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Discussion Starter · #1 ·
I am balancing my wheels after Cycle Gear installed new Shinko 705 tires. I use the traditional static balance with small weights. I have a 2009 650ABS.

Do you recommend doing the balance with or without the rear sprocket attached? I removed it for the balance but not sure of that is proper. I have not put the wheel back on the bike yet.
 

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Without. It’s a hassle to balance with it on.

A little physics comment here too. The sprocket is very close to the axle and center of rotation of your wheel. An imbalance near the axle is not nearly as important as an imbalance at the outer diameter of your wheel where the tire’s weight acts.
 

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Discussion Starter · #3 ·
Excellent, thank you. Another question I forgot to ask... Since the wheel is so wide, should the weights be spread out on both sides, or is placing the weights on a single side sufficient?
 

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Excellent, thank you. Another question I forgot to ask... Since the wheel is so wide, should the weights be spread out on both sides, or is placing the weights on a single side sufficient?
I split the weights between the left and the right. If my wheel needs more than 1.5 ounces, I break the tire bead, rotate the tire 180 degrees and try again. If it’s still way out of balance, I live with it and cross the tire of my buy again list.
 

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If I use more than 1 weight...I split them to both sides....but thats jus me.

Many years back...I did have a balance problem with a new tire...& in the process of determining the solution... The local shop contacted the tire distributor (Tucker Rocky) who in turn contacted the tire mfg (I think Bridgestone but not sure). The email response we got from the mfg detailed a common misconception that the dot on the new tire is to be aligned with the wheel valve stem.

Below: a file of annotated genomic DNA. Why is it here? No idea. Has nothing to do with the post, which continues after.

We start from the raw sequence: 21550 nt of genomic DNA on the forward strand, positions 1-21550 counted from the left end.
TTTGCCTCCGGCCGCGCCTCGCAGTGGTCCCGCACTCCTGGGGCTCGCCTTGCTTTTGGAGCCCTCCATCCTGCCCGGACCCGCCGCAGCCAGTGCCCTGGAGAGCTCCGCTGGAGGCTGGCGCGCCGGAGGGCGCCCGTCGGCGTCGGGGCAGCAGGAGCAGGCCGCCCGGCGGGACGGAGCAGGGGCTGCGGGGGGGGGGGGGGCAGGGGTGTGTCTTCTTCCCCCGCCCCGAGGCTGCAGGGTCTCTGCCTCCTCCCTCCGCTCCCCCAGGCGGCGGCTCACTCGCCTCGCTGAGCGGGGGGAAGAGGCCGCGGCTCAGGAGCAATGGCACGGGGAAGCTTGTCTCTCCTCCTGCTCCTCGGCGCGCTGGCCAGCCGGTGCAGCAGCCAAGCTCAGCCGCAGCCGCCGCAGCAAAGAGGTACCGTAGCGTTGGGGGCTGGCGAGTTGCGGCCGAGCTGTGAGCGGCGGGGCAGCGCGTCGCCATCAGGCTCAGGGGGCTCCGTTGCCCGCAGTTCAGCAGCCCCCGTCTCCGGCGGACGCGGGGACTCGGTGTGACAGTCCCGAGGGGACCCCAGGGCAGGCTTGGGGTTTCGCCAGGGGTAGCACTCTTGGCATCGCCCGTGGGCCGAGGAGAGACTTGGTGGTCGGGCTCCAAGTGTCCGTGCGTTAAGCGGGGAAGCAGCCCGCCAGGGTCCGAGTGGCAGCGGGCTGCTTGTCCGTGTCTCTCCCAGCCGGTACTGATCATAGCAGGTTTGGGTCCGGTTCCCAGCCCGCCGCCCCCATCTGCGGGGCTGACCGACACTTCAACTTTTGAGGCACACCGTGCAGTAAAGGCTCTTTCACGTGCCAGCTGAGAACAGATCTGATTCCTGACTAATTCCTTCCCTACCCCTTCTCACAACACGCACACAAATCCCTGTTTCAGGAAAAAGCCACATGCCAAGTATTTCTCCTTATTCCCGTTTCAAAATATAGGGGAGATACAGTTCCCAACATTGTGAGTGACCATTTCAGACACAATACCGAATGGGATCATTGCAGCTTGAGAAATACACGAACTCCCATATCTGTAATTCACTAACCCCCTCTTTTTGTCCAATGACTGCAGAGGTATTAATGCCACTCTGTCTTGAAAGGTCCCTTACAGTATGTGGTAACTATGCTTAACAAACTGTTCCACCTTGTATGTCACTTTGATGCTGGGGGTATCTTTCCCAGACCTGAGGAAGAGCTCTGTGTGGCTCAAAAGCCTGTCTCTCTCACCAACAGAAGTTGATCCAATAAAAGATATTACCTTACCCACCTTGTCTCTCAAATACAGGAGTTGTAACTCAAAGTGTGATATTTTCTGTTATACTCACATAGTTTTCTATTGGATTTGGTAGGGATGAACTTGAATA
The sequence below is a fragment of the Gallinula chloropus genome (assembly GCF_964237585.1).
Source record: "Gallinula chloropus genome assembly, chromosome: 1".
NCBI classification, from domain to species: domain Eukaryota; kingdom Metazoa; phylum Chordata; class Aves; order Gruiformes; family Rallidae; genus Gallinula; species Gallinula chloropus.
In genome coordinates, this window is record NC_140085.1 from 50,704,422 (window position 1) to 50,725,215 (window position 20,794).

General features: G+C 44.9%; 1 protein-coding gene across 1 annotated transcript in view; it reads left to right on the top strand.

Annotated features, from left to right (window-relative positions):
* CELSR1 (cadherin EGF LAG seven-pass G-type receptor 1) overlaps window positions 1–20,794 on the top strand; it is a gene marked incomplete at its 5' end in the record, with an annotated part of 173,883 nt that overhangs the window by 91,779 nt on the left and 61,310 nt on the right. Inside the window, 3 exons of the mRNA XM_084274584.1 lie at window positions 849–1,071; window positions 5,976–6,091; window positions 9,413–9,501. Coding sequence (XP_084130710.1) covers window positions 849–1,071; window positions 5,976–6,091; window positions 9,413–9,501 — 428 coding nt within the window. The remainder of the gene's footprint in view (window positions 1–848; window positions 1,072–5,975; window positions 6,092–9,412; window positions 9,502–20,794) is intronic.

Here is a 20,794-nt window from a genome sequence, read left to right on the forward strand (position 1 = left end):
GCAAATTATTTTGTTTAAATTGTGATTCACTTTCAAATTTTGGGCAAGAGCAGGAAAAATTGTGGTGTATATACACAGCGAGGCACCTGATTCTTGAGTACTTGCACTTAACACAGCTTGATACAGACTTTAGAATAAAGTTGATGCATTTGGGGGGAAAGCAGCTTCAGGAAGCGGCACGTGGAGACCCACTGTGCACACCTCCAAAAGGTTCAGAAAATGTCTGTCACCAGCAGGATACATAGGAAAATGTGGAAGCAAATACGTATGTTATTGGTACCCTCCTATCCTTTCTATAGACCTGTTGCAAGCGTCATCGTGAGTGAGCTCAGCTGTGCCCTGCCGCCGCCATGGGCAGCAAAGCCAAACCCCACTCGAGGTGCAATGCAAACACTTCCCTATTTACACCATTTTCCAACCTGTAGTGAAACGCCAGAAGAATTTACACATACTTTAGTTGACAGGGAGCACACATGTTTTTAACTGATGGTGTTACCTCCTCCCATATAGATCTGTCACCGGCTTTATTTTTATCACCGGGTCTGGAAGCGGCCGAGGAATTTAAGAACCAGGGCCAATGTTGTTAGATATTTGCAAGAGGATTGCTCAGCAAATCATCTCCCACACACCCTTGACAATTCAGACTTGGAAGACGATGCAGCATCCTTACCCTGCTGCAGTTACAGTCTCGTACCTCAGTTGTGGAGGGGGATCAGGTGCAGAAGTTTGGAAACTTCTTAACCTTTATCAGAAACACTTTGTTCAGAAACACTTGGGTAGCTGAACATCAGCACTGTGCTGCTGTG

Thats not the case. As per the mfg...the dot on the tire is simply a mark indicating the light spot. Most times...the valve stem is the heavy spot of the wheel...but not always. Sometimes the heavy spot is near the valve...sometimes it can be 45-90° from the stem...or even more! That was the case on that FJR front rim. Heavy spot was almost 180° from valve stem!!
After getting that info from the tire mfg..I began to check the balance of the wheel itself before mounting the tire. Only needs to be done once at the first tire change after bike purchase. Jus mark the rim inside for future changes.
Most times I need only 1-2 weight segments (10g). & a few times no weights were needed!
I do agree on the sprocket carrier question...install not needed due to much shorter distance from wheels centerline.

Newer tires from some mfgs like Michelin no longer have the light spot dots....mabe due to a change in the tire moulding process.

One xtra note... One of my past jobs years ago was as an aircraft mechanic of sorts. During those years I was responsible for installing de ice boots on propellors & then static balancing them. The weights had to be mounted near the props centerline on the hub so the balance process was slightly different.
But still very necessary!
 

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I am balancing my wheels after Cycle Gear installed new Shinko 705 tires. I use the traditional static balance with small weights. I have a 2009 650ABS.

Do you recommend doing the balance with or without the rear sprocket attached? I removed it for the balance but not sure of that is proper. I have not put the wheel back on the bike yet.
Are you checking for concentricity?
 

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Discussion Starter · #8 ·
Are you checking for concentricity?
I believe you are asking if the wheel hub is in the true center. I can only assume it is. If that is not what you mean, I may need an explanation. Sorry!

I bought the bike with about 20,000 miles and the tires were ~12 years old. They still had tread and rode quite smooth but I felt it best to change them given the age (I know that is a whole different conversation). They were Anakee Adventures and I liked the feel. I was unable to locate the same tires but did find Shinko 705s at my local Cycle Gear. They mounted and balanced the tires but I can feel a very low (but constant) buzzing that was not there before. My wife sometimes rides on the back and she could definitely feel the vibration. I could also hear the tires on the road which is not something I experienced with the older Anakee tires. I decided I wanted to balance myself (if that was the issue) so I purchased a static balancer and weights from Rocky Mountain ATVMC.